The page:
Chapter 3: Neurobiology of Teen Brain Development and the Digital Age

This chapter focuses on the development of the frontal lobe and its role in impulse control and decision-making. Addictive behaviors are more likely to occur during the teen years, before the frontal lobe of the cerebral cortex has matured. The frontal lobe has been shown to inhibit more emotional, less thoughtful outbursts and balance the sensitivity to reward from the ventral striatum, while aiding in memory and the learning of new skills. As teens engage in gaming, social media, and other digital technologies that reinforce reward pathways, these media effectively override the frontal lobe, and addictive behavior becomes more prevalent.

Jennifer T. Sneider is an Associate Neuroscientist in the Neurodevelopmental Laboratory on Addictions and Mental Health, McLean Hospital, and Instructor, Department of Psychiatry, Harvard Medical School. She earned a PhD in Psychology from the University of Connecticut. Dr. Sneider’s primary area of focus is the hippocampus, and accordingly, has amassed diverse research experiences using rodent and human models of hippocampal-based learning and memory. Dr. Sneider has received funding from the National Institute on Drug Abuse to apply neuroimaging techniques to explore the role of the hippocampus in marijuana dependence. She also collaborates on studies in healthy teens and binge drinking emerging adults. Dr. Sneider has a particular interest in characterizing sex differences and the role of the menstrual cycle on memory function in these populations. She recently received a Young Investigator Award from the Brain & Behavior Research Foundation, which will investigate neurobiological correlates of depression in women.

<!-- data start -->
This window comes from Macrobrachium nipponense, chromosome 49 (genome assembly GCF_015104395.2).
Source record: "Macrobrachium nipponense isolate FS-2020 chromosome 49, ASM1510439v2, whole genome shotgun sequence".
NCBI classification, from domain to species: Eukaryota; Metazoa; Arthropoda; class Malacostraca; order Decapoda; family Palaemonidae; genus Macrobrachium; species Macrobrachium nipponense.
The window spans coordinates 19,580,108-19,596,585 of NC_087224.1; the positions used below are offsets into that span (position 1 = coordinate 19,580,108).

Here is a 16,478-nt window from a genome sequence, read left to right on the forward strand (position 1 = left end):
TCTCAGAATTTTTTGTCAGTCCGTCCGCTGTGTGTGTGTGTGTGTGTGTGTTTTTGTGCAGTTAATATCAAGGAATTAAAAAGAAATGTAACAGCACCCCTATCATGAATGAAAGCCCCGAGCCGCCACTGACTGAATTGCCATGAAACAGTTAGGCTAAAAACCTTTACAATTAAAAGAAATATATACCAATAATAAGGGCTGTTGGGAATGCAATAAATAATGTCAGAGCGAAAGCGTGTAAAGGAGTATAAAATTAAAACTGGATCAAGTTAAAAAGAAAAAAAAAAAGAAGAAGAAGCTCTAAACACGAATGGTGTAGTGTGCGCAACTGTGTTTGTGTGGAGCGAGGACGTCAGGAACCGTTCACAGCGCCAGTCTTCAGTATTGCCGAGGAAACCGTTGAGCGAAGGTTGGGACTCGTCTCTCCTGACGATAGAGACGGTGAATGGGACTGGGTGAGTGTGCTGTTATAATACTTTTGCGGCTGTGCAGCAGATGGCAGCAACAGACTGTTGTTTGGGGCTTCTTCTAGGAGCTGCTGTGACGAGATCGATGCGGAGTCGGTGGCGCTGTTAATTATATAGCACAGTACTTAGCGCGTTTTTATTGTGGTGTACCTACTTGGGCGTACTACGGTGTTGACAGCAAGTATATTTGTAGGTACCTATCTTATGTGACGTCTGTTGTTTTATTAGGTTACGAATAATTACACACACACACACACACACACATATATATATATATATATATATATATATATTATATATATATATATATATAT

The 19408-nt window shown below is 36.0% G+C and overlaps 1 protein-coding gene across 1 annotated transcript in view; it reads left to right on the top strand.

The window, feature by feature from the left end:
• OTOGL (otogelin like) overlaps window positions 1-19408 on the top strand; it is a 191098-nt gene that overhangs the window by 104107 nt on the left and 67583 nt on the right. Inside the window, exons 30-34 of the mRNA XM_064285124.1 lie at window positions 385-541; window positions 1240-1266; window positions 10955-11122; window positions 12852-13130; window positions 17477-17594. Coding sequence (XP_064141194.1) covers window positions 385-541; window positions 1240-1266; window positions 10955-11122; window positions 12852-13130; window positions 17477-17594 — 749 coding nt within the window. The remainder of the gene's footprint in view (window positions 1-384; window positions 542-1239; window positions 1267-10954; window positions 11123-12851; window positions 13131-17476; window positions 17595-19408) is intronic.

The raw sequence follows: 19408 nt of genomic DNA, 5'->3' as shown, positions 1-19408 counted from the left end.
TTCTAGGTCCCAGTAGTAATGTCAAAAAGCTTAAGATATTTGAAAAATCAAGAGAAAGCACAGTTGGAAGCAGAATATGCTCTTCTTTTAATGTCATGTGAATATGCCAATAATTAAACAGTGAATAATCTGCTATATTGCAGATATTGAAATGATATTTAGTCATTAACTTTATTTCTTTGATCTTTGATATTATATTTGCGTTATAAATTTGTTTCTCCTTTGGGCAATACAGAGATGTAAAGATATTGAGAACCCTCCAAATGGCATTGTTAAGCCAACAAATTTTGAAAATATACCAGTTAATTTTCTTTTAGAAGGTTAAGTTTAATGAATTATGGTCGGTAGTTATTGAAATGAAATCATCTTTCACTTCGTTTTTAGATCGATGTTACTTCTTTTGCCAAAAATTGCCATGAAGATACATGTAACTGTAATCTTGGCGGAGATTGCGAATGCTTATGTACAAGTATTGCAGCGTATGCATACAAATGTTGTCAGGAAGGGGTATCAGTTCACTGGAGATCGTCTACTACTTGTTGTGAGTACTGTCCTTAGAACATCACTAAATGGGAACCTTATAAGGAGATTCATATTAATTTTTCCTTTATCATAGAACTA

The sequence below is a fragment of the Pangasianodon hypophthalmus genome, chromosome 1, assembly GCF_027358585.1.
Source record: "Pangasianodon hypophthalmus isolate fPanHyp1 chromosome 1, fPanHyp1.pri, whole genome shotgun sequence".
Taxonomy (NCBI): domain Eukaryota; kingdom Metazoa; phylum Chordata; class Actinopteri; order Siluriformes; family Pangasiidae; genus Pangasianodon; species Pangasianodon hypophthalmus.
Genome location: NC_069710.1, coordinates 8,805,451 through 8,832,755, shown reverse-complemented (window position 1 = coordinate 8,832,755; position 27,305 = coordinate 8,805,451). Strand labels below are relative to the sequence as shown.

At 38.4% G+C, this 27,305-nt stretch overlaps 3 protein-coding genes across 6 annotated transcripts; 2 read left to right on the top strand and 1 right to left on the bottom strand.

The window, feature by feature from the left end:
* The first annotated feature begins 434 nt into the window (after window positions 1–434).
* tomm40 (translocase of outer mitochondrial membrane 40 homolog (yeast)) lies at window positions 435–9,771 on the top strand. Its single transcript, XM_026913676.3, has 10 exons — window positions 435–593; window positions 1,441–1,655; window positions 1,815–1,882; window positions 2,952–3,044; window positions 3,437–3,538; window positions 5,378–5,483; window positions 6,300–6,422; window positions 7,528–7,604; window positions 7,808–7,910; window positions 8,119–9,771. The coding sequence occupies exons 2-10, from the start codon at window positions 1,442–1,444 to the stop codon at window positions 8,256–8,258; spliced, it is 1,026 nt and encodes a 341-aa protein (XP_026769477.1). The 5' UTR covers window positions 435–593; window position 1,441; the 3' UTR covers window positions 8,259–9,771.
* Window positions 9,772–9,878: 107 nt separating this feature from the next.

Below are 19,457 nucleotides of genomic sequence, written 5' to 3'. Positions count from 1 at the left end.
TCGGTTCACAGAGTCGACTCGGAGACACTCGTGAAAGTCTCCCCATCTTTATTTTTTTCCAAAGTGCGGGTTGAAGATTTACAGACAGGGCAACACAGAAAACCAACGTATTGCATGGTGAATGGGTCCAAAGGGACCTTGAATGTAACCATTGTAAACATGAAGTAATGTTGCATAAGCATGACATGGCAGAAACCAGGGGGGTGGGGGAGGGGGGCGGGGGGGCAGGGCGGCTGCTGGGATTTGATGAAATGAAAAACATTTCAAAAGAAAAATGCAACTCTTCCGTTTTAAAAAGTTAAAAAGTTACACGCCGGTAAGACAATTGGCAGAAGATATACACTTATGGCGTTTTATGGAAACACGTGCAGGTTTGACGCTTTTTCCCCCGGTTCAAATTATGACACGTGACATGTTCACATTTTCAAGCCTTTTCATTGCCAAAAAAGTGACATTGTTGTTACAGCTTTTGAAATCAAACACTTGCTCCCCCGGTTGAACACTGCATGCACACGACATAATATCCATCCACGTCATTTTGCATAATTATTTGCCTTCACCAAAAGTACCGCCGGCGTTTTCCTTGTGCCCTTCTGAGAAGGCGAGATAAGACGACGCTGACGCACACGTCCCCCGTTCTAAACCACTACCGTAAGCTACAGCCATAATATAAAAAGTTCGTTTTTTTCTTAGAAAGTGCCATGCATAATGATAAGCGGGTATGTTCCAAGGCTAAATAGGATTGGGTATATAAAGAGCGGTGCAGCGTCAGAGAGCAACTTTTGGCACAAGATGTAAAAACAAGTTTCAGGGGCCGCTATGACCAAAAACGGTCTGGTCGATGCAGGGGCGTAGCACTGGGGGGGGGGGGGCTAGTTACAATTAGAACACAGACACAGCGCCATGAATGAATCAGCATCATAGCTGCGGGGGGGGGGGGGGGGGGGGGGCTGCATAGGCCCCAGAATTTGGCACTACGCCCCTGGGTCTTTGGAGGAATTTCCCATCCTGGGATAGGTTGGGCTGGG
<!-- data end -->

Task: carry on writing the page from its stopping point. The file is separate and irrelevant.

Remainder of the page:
Marisa M. Silveri is a Neuroscientist and Director of the Neurodevelopmental Laboratory on Addictions and Mental Health at McLean Hospital, Associate Professor of Psychiatry, Harvard Medical School and Adjunct Assistant Professor, Boston University School of Medicine. Dr. Silveri has devoted the past two decades to characterizing the development of the adolescent brain, probing the influence of alcohol and drug use and abuse on brain development and function, and identifying neurobiological underpinnings associated with mental illness. She receives funding from the National Institute on Alcohol Abuse and Alcoholism and was awarded the Research Society on Alcoholism’s Young Investigator Award. Dr. Silveri also devotes significant effort to community outreach, translating neuroscience into tips for helping teens navigate the second decade of life. These efforts increase public awareness about adolescent brain vulnerabilities, and the importance of discouraging adolescent alcohol and drug use and identifying early indicators of psychiatric illness.



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